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Welcome

Welcome to St. Alban’s Church! Every Sunday, and most days in between, people gather in this place to worship, to learn, to grow, to share the joys and struggles of our lives, and to seek God’s grace in the midst of our lives. We do not come because we have it all figured out, but because we are seeking light on the way. We come as we are and welcome one another.

On this website, you can find information about our worship, our classes for people of all ages, membership at St. Alban's, and about how we seek to make a difference in this world. We warmly encourage you to join us for a Sunday service or for some of the many other events that happen here. You belong at St. Alban’s.

Please fill out this welcome form to connect with us.

Contact us with any questions. Call (202) 363-8286 or email the church office.

 

Service Times

Beginning on Trinity Sunday, May 30, 2021, worship will be open to anyone without pre-registration or distancing requirements. We will continue requiring that worshippers be masked for now. 

Our schedule of services will remain the same throughout the summer:

 - 9:00 a.m. (English) in the church

 - 10:30 a.m. (English) in the church

 - Noon (Spanish) in Nourse Hall

Communion in one kind (i.e. wafers) will be offered at the main altar, although we will happily bring communion to those for whom steps are challenging. 

Masked hymn singing both indoors and outdoors will be permitted, and music will be supported by a soloist and organ. 

On-line worship services in English and Spanish are available on Sundays beginning at 8:00 a.m. on our YouTube channel.

 

 

Directions

St. Alban’s Episcopal Church is located next to the Washington National Cathedral at the corner of Massachusetts and Wisconsin Avenues in the northwest section of the District of Columbia.

From either direction on the north loop of the Capital Beltway/I-495 follow signs for Route 355/Wisconsin Ave south toward DC. St. Alban’s is located on the left just before the intersection of Massachusetts and Wisconsin Avenues NW. Make a left onto Lych Gate Rd before you reach Massachusetts Ave. As you enter the drive, the church will be on your left and Satterlee Hall and the Rectory on the right. Stay on Lych Gate until it becomes Pilgrim Rd.

From any Virginia main in-bound thoroughfare (George Washington Memorial Parkway, I-395, Route 50, I-66), follow signs to Rosslyn and take the Key Bridge from Rosslyn north across the Potomac River into Georgetown. Go right on M St, left on Wisconsin Ave. St. Alban’s is located on the right just after the intersection of Massachusetts and Wisconsin Avenues NW. Make a right onto Lych Gate Rd after passing Massachusetts. As you enter the drive, the church will be on your left and Satterlee Hall and the Rectory on the right. Stay on Lych Gate until it becomes Pilgrim Rd.

Parking is available on Pilgrim Road Monday-Friday after 3:30 pm and all day Saturday and Sunday. Parking is also available in the Cathedral’s underground garage for a fee Monday- Saturday and for free on Sunday.  You may also park on neighborhood streets according to DC parking signs.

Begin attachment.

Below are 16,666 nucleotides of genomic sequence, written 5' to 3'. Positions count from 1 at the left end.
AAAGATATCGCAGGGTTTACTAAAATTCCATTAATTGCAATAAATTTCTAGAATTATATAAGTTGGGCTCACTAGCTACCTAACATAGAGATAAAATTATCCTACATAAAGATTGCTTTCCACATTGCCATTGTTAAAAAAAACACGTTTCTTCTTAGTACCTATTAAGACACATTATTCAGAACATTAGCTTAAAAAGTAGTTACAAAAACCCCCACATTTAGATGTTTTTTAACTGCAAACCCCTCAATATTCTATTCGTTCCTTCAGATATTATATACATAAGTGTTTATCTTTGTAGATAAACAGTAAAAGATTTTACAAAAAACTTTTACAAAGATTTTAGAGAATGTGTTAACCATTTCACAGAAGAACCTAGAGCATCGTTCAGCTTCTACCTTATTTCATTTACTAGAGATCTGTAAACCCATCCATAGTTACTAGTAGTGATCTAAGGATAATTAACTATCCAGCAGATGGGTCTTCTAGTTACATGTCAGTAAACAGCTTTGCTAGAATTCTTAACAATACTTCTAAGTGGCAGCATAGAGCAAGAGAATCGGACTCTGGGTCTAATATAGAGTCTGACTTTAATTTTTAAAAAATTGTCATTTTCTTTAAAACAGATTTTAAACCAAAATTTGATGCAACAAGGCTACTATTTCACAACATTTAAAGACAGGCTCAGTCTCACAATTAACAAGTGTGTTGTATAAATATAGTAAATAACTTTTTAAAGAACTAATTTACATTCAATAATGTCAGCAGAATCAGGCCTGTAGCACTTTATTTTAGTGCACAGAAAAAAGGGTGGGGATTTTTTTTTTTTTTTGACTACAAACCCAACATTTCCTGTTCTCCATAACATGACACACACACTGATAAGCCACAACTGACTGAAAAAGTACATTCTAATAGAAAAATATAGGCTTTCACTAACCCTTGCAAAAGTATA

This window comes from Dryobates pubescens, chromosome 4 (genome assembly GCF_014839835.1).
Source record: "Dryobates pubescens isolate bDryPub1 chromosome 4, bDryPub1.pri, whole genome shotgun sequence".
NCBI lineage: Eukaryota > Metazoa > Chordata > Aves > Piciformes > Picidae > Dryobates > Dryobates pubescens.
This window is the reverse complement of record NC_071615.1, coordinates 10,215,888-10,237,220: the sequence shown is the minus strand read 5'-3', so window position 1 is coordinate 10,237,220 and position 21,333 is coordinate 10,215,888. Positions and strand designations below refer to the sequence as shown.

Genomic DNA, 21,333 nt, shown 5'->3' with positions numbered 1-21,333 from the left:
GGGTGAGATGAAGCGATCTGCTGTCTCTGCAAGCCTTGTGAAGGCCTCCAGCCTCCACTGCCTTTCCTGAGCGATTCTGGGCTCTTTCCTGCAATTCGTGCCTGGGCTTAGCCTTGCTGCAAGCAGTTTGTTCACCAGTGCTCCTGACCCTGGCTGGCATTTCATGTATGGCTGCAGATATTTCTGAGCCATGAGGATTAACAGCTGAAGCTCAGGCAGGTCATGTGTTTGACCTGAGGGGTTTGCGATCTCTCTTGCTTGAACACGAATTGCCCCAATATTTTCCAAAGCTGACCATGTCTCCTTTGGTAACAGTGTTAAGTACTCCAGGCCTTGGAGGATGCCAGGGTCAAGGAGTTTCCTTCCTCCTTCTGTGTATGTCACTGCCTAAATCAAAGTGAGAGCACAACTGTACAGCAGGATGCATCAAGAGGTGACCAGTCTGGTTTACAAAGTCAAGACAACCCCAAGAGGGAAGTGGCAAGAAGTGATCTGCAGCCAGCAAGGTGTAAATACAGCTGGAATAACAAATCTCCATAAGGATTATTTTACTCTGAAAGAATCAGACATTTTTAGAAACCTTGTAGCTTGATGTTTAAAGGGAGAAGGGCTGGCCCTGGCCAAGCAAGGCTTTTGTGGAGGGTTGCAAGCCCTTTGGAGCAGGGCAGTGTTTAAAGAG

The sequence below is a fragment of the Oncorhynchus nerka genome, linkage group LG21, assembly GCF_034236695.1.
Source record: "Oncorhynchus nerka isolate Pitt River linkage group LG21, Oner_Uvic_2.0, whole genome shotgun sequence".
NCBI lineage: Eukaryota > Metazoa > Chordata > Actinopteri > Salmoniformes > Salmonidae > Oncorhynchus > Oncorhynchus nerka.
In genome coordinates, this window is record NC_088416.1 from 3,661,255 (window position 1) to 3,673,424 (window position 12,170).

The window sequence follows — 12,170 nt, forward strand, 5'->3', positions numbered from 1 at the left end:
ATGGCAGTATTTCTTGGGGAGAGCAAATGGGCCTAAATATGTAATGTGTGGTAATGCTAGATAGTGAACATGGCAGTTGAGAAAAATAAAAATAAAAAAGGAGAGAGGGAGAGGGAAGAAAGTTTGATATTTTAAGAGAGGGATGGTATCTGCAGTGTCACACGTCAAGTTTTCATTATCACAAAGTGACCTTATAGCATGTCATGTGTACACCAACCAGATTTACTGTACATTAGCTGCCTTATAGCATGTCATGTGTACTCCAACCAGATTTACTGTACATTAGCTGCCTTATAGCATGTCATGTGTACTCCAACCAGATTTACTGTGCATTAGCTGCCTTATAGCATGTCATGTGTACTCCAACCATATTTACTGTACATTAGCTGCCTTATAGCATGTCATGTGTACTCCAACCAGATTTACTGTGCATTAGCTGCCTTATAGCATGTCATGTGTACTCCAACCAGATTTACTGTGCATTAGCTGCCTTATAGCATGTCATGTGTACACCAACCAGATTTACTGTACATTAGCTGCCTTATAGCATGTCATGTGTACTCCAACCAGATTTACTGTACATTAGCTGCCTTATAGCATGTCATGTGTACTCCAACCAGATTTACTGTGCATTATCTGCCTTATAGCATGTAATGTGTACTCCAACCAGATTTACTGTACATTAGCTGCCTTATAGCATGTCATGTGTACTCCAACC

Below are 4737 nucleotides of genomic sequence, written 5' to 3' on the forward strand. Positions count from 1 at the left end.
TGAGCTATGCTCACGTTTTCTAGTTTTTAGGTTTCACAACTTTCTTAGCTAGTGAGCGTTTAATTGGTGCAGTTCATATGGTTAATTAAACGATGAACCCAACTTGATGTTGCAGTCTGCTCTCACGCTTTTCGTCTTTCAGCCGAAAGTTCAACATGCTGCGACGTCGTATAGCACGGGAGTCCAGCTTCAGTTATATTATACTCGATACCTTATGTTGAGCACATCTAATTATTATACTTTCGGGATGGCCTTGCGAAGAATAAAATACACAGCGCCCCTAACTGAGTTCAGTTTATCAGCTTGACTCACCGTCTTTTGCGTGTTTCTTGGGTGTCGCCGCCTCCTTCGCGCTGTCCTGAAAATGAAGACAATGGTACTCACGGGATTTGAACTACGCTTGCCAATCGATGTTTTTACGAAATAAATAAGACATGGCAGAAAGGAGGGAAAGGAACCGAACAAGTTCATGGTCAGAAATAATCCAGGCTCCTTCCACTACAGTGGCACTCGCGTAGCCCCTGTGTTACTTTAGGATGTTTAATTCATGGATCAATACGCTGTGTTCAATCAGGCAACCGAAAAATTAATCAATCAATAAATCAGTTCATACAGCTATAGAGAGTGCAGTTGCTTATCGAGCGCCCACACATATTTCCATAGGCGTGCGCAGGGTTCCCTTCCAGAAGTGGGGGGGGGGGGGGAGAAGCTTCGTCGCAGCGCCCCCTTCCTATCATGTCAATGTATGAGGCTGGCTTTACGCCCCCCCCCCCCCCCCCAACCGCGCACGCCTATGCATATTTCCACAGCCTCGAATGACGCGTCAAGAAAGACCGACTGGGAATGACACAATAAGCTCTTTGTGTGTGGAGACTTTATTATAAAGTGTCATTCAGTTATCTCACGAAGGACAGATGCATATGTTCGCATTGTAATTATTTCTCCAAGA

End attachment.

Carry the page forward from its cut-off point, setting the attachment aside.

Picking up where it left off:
What to Expect

Visiting a church for the first time can be a bit daunting. So we have tried to put together the answers to some of the questions you’re likely to have and to ensure that you find a warm welcome here. Click on the questions to learn more.)

How do you worship?

What time are services on Sunday morning?

How long do services last?

Where can I park?

Do you offer programs for children?

What should I wear?

Do you have provisions for the differently-abled?

For Your Kids

Children’s Ministry

At St. Alban’s Parish the formation of our children is a high priority.  While we know that a significant amount of a child’s faith comes from the home, we aim to provide excellent children’s formation throughout the year to complement the formation that is ongoing in a child’s life.  Our goal is to help children easily point to the love of God in their lives.

Worship: Children’s Chapel meets at the start of the 9:00 a.m. service in Nourse Hall. Children join the congregation in "big church" at the Peace, in time for Eucharist.

Education: All church school classes resume the Sunday after Labor Day with our annual Open House. Instruction starts the following Sunday. 

Nursery care: Child care is available from 9:00 to 11:05 a.m. during the program year (September to May) for infants and children under 3 who aren’t quite ready for our 2s & 3s class.

Learn more about Children's Ministries


Youth Ministry

Four teen groups participate in formation classes at St. Alban’s on Sunday mornings.  We use the nationally recognized Episcopal curriculum “Journey to Adulthood," or J2A.  J2A has two guiding principles: 1) Manhood and womanhood are gifts of God; and 2) Adulthood must be earned. This is a strong program with over 50 youth participating, many of whom engage in a wide variety of ministries at St. Alban’s. Two or three adults mentor each of the groups for two years, sharing their own faith journeys and forming strong bonds of fellowship with the participants. 

Worship:  St. Alban’s Teen Service Fellowship starts at 9:00 a.m. and is a separate service just for our teens held in the Little Sanctuary at St. Albans School. This interactive service offers teens time to talk about life, the Gospel, and to celebrate Eucharist together.  The teens return to "big church," before heading to their classes at the conclusion of the 9:00 a.m. worship service.  Friends are always welcome.